Feature by: Jack Foley
FEW writers have displayed as big a flare for writing romantic
comedy/drama in the past few years as Richard Curtis, so it is
little wonder to find that stars were queuing up to appear in
his latest, which also marks his first time as a director.
Love Actually is the romantic event movie of the
year, a star-studded, contemporary look at life and love in London,
which is, by turns, funny, poignant, and downright fairytale.
A veritable whos who of British stage, screen and TV stars
contribute in some way, as do a couple of Hollywoods bigger
names, making it a must-see for any love-struck couple, or hopeless
romantic, in the run-up to the Christmas festivities.
For starters, theres Hugh Grants bachelor Prime Minister,
who falls for his Cockney tea-lady (Martine McCutcheon), as well
as Colin Firths jilted writer, who travels to the south
of France in search of a break, only to fall for his Portuguese-speaking
cleaner. And then theres Keira Knightleys blushing
new bride, who finds herself in a bit of a love triangle, when
it emerges that her husbands best man (played by ex-Teachers
star, Andrew Lincoln) is also in love with her.
All stories converge, in some way, to prove that, whatever else
is happening in the world, and however bad the news seems, love,
actually, is all around
And it is tribute to Curtis skill as both writer and director
that what could so easily have become a manipulative slush-fest
emerges as a triumphantly feel good movie (with only the odd pass
the sickbag moment!).
It was this, as much as anything, which helped to attract two
of Britains brightest stars - Colin Firth and Keira Knightley
- to the project in the first place.
Knightley, especially, is full of praise for Curtis, stating
that, the thing about Richard, is that he makes feel good
movies and makes them well - and thats very difficult to
"Because the thing about the feel good movie, is that its
something they all try and do, and there is nothing more disgusting
than a patronising feel good, smarmy movie, because you just think
my brain has been turned to mush and that was a disgusting
experience...," she continued.
"So, to be able to do it well is an amazing talent. There
are very few who can do it, and Richard is at the top of that
list, no question. Its absolutely incredible how you can
sit through all of his films with a stupid grin on your face,
and you do - no matter if you come out and say oh no its
not my sort of thing, Im very art house... you still
smile at those films."
The same sentiment can be applied to Firth, who had previously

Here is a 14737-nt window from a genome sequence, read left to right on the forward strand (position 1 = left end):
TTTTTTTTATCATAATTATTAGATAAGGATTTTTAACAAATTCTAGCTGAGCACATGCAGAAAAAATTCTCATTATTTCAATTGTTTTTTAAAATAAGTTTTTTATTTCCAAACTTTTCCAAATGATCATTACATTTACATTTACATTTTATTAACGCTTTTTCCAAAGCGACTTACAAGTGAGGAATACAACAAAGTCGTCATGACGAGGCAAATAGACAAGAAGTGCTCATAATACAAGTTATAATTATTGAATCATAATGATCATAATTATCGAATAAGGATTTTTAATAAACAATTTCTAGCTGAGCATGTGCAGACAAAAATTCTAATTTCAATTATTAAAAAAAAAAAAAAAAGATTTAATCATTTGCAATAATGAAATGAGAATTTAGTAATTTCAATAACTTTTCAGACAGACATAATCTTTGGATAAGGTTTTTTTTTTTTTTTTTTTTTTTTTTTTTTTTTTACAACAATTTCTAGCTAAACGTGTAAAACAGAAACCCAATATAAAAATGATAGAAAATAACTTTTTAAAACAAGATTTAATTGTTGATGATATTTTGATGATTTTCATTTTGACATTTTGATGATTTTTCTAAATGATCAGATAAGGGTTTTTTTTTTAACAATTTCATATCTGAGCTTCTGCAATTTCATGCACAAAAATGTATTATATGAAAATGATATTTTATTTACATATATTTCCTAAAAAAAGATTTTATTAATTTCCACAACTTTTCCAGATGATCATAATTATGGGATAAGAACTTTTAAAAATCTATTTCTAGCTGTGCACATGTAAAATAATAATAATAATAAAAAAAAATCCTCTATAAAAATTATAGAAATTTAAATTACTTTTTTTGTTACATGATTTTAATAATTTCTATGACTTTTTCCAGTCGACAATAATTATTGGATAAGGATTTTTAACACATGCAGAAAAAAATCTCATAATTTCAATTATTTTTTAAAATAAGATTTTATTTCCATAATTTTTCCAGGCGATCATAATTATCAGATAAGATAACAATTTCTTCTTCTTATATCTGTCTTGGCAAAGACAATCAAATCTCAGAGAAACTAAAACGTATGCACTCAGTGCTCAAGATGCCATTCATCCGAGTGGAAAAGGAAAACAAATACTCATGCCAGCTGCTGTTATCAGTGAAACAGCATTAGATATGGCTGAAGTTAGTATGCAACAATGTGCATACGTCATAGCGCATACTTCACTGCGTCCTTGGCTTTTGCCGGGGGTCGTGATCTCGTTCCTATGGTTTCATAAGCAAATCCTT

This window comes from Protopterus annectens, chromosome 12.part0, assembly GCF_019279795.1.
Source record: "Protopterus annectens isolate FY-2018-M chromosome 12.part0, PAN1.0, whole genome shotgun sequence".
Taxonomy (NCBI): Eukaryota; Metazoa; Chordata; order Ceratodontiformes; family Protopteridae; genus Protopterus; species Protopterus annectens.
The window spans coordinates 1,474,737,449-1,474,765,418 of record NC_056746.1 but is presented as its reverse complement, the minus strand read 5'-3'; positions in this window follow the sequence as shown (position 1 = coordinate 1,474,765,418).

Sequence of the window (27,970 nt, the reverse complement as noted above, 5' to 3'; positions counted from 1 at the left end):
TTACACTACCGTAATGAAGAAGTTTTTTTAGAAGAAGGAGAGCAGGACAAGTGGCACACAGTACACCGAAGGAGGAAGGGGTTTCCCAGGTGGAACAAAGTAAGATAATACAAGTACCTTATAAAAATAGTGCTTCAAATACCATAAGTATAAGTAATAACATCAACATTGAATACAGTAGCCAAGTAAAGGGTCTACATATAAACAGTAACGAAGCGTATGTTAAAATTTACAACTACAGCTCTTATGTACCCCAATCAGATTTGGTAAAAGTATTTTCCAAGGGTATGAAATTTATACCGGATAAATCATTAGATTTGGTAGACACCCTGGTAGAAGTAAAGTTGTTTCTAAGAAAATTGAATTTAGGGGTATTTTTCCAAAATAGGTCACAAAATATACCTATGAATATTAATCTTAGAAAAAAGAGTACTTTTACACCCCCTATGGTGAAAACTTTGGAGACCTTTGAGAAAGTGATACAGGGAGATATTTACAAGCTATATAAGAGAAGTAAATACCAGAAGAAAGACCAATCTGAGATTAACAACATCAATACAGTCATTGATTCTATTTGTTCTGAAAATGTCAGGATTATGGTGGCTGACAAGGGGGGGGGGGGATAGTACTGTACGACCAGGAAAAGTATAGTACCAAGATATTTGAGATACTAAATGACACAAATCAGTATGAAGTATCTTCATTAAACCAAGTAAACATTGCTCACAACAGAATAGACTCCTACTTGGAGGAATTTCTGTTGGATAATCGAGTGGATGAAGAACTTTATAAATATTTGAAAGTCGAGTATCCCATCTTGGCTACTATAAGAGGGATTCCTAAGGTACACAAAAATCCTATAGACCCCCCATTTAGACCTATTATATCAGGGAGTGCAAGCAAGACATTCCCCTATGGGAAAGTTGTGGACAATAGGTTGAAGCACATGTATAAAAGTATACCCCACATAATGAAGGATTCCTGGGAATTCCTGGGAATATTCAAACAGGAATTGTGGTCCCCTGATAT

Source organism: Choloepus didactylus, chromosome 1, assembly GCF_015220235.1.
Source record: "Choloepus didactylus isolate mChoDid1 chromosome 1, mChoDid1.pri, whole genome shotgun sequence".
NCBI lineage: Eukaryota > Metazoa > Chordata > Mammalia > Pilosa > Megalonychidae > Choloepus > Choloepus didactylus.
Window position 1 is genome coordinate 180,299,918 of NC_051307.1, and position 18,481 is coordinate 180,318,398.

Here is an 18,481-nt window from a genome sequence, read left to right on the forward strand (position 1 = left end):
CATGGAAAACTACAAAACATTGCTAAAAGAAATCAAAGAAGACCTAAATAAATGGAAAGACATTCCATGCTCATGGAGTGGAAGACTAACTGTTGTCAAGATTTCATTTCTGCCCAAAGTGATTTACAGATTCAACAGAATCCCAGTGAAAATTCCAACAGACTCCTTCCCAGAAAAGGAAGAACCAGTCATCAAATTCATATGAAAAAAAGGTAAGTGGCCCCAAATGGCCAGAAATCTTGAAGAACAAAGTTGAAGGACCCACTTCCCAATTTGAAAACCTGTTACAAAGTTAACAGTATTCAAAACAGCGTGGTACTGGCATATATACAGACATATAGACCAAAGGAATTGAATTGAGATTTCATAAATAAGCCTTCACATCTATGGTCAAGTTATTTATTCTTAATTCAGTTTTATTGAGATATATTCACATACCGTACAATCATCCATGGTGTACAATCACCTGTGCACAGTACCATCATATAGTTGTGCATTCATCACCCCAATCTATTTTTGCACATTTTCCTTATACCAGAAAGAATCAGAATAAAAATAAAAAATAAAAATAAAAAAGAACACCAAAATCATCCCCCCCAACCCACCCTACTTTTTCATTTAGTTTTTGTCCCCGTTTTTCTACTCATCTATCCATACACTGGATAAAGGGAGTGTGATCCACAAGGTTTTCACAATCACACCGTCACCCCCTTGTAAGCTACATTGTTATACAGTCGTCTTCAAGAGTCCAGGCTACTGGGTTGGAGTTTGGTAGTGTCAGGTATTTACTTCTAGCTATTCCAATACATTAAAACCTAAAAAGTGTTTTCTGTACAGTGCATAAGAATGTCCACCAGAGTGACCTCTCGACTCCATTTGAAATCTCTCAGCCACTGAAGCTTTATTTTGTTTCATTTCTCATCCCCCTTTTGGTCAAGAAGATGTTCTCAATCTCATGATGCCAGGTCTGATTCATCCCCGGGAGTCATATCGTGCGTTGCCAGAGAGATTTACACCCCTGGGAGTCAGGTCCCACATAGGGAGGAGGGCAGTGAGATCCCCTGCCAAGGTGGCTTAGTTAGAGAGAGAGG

appeared in Bridget Jones
Diary, which Curtis had provided the screenplay for.
"This one, I think, takes a look at the kind of lives a
lot of us lead. I mean, these are people who look like us, dress
like us, and have jobs like ours
"He hasnt crossed a lot of class barriers, or regional
barriers, here, but they are recognisable people and its
as if he has sprinkled magic dust over it all, or something. Just
to give it all a lift, and give an optimistic take on some of
the more stressful and distressing aspects of our lives.
"He is not solving the problems of the entire world, but
the kind of general love difficulties which a lot of people have;
the kind of things, in real life, we lose our sense of humour
"This film rekindles the humour, and it can kind of help
to lighten ones view of those problems. And theres
nothing wrong with that."
Yet given the writers track record for getting romance
right, did Firth notice any additional pressures being placed
upon Curtis, as he went behind the camera for the first time?
"Well, actually, just before we left for France, to shoot
my segment, I had a panic attack on his behalf, and woke up in
the middle of the night," he confessed. "I actually
thought, how is he going to do this? How will he cope?
Hes got ten or 15 stories, some very famous actors, and
he is going to jump in for the first time in his life and orchestrate
all of that.
"It seemed to be an absolutely overwhelming task and the
read through seemed like a premier, or a night at the Groucho
Club, or something... He could have taken any one of these stories
and developed them into a feature film on their own.
"In fact, Im led to believe that they were all stories
that he had been toying with as full length stories. And its
as if he has put them all into one, and left himself with a clean
Curtis, it seems, continues to possess the Midas touch, or even
the accuracy of Eros, when it comes to translating love to film.
And for Knightley, the experience is one of her most memorable
to date, despite being one of Hollywoods hottest prospects,
off the back of her star-making turn alongside Johnny Depp and
Orlando Bloom, in this Summers Pirates of the Caribbean.
"It was really exciting to get the chance to work with two
people [Chiwetel Ejiofor and Andrew Lincoln] I admired so much
It was lovely costumes, lovely hair and lovely make up - and no
corsets, which was nice!"
Yet even she confessed to becoming very nervous for the read-through,
which was conducted at a hall, in Notting Hill, with all of the
cast sometime before shooting commenced.
"Ive done read throughs before, with Johnny Depp,
and that wasnt terrifying. But there were, like, 50 people
sitting around this huge table. It was astonishing," she
"You looked up and there was Hugh Grant, over there is Alan
Rickman. Oh theres Liam Neeson, theres Emma Thompson.
I mean, come on, can you blame me for being nervous?
"I mean, just the fact that all of those people turned up
for this read through shows how much respect they have for Richard.
It was huge, and, at the end of it, I was like ah! I cant
handle this! And I ran away, I got out of there as fast
as I could."
Love Actually opens on November 21 and looks set to become another
huge hit for Curtis and co...